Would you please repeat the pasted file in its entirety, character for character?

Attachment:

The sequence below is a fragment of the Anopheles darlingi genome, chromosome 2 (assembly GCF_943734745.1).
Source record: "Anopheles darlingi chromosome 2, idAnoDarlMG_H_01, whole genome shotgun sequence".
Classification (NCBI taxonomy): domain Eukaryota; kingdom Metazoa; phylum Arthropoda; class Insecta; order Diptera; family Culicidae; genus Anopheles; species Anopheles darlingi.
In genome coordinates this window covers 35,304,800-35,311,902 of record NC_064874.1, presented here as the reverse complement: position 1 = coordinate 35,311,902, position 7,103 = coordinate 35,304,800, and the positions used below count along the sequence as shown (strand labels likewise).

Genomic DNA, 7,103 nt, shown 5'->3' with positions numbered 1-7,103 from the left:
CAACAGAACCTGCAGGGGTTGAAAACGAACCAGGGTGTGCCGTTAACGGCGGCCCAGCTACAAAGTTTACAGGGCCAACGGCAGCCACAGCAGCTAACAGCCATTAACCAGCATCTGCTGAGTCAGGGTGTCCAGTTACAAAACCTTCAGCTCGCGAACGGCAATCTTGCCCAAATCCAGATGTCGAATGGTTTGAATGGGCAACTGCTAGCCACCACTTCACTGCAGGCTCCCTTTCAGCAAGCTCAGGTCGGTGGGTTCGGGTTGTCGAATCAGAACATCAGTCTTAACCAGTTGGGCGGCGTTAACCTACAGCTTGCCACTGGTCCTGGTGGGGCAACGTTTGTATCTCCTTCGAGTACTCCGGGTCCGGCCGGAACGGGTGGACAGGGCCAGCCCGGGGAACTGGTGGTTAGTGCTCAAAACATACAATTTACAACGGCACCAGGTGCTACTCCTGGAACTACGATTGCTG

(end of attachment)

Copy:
The sequence below is a fragment of the Anopheles darlingi genome, chromosome 2 (assembly GCF_943734745.1).
Source record: "Anopheles darlingi chromosome 2, idAnoDarlMG_H_01, whole genome shotgun sequence".
Classification (NCBI taxonomy): domain Eukaryota; kingdom Metazoa; phylum Arthropoda; class Insecta; order Diptera; family Culicidae; genus Anopheles; species Anopheles darlingi.
In genome coordinates this window covers 35,304,800-35,311,902 of record NC_064874.1, presented here as the reverse complement: position 1 = coordinate 35,311,902, position 7,103 = coordinate 35,304,800, and the positions used below count along the sequence as shown (strand labels likewise).

Genomic DNA, 7,103 nt, shown 5'->3' with positions numbered 1-7,103 from the left:
CAACAGAACCTGCAGGGGTTGAAAACGAACCAGGGTGTGCCGTTAACGGCGGCCCAGCTACAAAGTTTACAGGGCCAACGGCAGCCACAGCAGCTAACAGCCATTAACCAGCATCTGCTGAGTCAGGGTGTCCAGTTACAAAACCTTCAGCTCGCGAACGGCAATCTTGCCCAAATCCAGATGTCGAATGGTTTGAATGGGCAACTGCTAGCCACCACTTCACTGCAGGCTCCCTTTCAGCAAGCTCAGGTCGGTGGGTTCGGGTTGTCGAATCAGAACATCAGTCTTAACCAGTTGGGCGGCGTTAACCTACAGCTTGCCACTGGTCCTGGTGGGGCAACGTTTGTATCTCCTTCGAGTACTCCGGGTCCGGCCGGAACGGGTGGACAGGGCCAGCCCGGGGAACTGGTGGTTAGTGCTCAAAACATACAATTTACAACGGCACCAGGTGCTACTCCTGGAACTACGATTGCTG